A club came together for a potluck this Monday, but instead of talking about their day during the meal, they silently signed to one another.
The American Sign Language (ASL), rebooted this semester after a seven-year haitus, holds a silent dinner once a month.
Alexis Sejnoha, club president, decided to start the club again after hearing about the old club in one of her ASL classes.
“I’m in the honors program and when I started working on a thesis project and coming up with an idea I was trying to decide what I wanted to do and I’d really become interested in deaf culture,” Sejnoha said. “There used to be an ASL club, but then it kind of died off when some of the members graduated and I said ‘Well you know what, let’s revive it. Let’s do it.’”
Veronica Steinhoff, vice president of the ASL club, said the club is a step towards awareness for the deaf community.
“I know a lot of community members who are deaf now know about these events and feel like their environment is getting shared to other people, so I think that’s really important,” Steinhoff said.
Steinhoff said they were surprised at how fast their group grew. Sejnoha said social media and ties to the deaf community have helped draw people to the club.
“We have a social media chair and some secretaries that do a lot of stuff like that, and my nephew is deaf so I’m kind of getting involved in the deaf community as well,” Sejnoha said. “Dr. (Teri) Bellis obviously is very involved in the deaf community and Lori Kober. So they’ve been really helping kind of spread the word and get people interested.”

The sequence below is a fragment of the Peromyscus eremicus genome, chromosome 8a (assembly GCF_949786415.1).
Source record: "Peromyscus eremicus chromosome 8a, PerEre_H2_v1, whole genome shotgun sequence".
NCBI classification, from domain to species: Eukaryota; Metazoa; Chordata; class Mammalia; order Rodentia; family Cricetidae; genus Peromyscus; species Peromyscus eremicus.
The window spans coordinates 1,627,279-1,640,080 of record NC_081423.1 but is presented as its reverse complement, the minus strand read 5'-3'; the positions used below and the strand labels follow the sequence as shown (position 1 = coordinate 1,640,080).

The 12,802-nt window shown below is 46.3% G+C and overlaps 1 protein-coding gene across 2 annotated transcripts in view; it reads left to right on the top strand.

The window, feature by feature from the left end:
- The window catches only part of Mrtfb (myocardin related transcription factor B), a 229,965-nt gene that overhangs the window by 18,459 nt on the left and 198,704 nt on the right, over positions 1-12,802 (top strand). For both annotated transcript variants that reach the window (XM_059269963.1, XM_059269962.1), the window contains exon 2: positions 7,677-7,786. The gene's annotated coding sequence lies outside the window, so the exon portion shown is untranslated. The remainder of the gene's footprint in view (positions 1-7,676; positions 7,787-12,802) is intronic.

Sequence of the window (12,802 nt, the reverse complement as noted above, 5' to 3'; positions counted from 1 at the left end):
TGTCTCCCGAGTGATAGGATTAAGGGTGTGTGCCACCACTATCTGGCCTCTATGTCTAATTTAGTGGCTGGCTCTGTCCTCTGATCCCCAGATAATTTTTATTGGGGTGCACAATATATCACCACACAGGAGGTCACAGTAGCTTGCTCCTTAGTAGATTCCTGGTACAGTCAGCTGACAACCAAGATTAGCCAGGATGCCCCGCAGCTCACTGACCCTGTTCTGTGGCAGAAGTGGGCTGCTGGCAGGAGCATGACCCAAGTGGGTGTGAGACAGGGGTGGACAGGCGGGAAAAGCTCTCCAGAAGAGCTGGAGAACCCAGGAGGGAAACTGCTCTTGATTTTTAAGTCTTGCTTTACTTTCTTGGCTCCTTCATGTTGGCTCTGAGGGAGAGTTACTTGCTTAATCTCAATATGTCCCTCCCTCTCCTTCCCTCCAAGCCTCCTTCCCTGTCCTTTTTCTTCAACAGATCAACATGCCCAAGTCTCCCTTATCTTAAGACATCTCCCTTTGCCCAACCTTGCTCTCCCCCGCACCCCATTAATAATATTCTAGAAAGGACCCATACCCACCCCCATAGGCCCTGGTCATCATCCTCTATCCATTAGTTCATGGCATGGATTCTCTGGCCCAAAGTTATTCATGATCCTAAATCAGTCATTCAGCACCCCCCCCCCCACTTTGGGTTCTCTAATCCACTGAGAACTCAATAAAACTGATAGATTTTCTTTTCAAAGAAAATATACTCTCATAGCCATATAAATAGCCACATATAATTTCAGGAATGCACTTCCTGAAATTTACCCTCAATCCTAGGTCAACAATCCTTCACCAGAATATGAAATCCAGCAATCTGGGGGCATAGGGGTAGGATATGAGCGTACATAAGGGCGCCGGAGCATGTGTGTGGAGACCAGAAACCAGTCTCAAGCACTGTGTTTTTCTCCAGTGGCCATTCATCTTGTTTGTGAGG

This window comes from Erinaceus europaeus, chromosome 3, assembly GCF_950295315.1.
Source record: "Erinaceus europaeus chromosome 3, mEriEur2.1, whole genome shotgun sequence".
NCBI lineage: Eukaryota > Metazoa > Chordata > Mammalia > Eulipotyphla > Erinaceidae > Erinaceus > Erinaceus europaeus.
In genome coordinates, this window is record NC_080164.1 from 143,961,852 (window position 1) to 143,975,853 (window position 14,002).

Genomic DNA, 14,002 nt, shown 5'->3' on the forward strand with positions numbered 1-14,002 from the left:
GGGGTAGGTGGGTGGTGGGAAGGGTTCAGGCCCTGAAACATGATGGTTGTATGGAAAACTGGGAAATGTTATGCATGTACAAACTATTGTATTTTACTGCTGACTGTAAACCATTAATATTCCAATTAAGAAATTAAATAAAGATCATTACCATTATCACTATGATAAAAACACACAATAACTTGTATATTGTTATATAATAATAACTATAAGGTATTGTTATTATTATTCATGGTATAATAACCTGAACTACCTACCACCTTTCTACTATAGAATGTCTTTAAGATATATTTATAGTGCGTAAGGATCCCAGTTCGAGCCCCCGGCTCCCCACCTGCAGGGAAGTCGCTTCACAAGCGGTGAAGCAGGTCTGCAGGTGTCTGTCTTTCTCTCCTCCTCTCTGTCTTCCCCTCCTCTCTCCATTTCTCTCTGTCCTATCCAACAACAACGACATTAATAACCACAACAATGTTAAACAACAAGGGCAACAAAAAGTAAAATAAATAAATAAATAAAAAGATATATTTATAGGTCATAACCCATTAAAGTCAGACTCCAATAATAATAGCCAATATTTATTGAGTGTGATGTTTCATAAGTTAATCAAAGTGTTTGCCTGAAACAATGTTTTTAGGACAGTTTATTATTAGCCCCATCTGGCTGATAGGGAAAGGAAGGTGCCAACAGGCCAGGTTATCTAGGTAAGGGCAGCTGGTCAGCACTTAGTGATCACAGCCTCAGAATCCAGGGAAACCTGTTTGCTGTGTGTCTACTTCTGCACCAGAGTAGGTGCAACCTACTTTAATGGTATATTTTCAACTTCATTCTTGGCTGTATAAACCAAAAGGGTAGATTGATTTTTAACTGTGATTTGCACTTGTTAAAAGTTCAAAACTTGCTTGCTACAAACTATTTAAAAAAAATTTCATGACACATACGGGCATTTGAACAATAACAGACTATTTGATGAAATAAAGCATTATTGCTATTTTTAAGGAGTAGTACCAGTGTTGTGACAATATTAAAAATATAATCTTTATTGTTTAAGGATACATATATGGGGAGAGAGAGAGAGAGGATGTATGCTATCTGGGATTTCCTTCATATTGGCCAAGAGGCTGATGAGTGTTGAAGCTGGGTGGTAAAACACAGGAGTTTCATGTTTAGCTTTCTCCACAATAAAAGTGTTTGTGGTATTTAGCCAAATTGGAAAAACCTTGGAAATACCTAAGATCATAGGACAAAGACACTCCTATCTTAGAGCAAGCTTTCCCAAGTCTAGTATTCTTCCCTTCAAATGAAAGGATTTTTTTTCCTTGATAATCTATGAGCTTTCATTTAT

Alexis Yim, a member of ASL, said the club is important because ASL is a culture too.
“Some people know like little signs that they’re teaching kids now and like I feel like it should just be known to the campus,” Yim said.
In the fall, Sejnoha said she plans to present her thesis as a deaf community awareness event.
“Informing people about deaf culture and talking about things like how do you approach a deaf person? How do you walk between two deaf people who are signing without being rude?” Sejnoha said. “Really just trying to educate so that the students here when they move onto their greater careers after graduation they know how to handle those situations when they come into them in the real world.”
The club also hopes to expand their efforts by teaching members ASL, Sejnoha said.
“Teaching sign to people who want to learn sign but maybe can’t get into the class because there’s a really long waiting list,” Sejnoha said. “Just learning some sign that we can use if we are ever in that situation.”